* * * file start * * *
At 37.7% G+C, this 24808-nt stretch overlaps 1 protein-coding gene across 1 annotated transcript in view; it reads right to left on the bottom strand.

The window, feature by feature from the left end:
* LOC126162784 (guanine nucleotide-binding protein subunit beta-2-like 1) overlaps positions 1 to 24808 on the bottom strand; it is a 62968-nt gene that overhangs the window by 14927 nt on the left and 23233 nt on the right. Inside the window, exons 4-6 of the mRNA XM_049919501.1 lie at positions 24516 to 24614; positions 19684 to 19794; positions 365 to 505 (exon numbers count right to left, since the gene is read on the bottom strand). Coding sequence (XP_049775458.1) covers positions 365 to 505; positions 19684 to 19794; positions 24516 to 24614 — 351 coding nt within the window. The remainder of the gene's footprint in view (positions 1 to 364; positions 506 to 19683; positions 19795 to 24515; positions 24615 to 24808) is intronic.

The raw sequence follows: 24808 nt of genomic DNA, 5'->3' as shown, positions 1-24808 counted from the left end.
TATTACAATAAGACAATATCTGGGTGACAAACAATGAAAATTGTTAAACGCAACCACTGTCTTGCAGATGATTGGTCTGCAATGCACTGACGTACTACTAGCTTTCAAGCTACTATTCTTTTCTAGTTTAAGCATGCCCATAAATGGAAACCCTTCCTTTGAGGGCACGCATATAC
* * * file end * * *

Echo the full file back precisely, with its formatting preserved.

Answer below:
At 37.7% G+C, this 24808-nt stretch overlaps 1 protein-coding gene across 1 annotated transcript in view; it reads right to left on the bottom strand.

The window, feature by feature from the left end:
* LOC126162784 (guanine nucleotide-binding protein subunit beta-2-like 1) overlaps positions 1 to 24808 on the bottom strand; it is a 62968-nt gene that overhangs the window by 14927 nt on the left and 23233 nt on the right. Inside the window, exons 4-6 of the mRNA XM_049919501.1 lie at positions 24516 to 24614; positions 19684 to 19794; positions 365 to 505 (exon numbers count right to left, since the gene is read on the bottom strand). Coding sequence (XP_049775458.1) covers positions 365 to 505; positions 19684 to 19794; positions 24516 to 24614 — 351 coding nt within the window. The remainder of the gene's footprint in view (positions 1 to 364; positions 506 to 19683; positions 19795 to 24515; positions 24615 to 24808) is intronic.

The raw sequence follows: 24808 nt of genomic DNA, 5'->3' as shown, positions 1-24808 counted from the left end.
TATTACAATAAGACAATATCTGGGTGACAAACAATGAAAATTGTTAAACGCAACCACTGTCTTGCAGATGATTGGTCTGCAATGCACTGACGTACTACTAGCTTTCAAGCTACTATTCTTTTCTAGTTTAAGCATGCCCATAAATGGAAACCCTTCCTTTGAGGGCACGCATATAC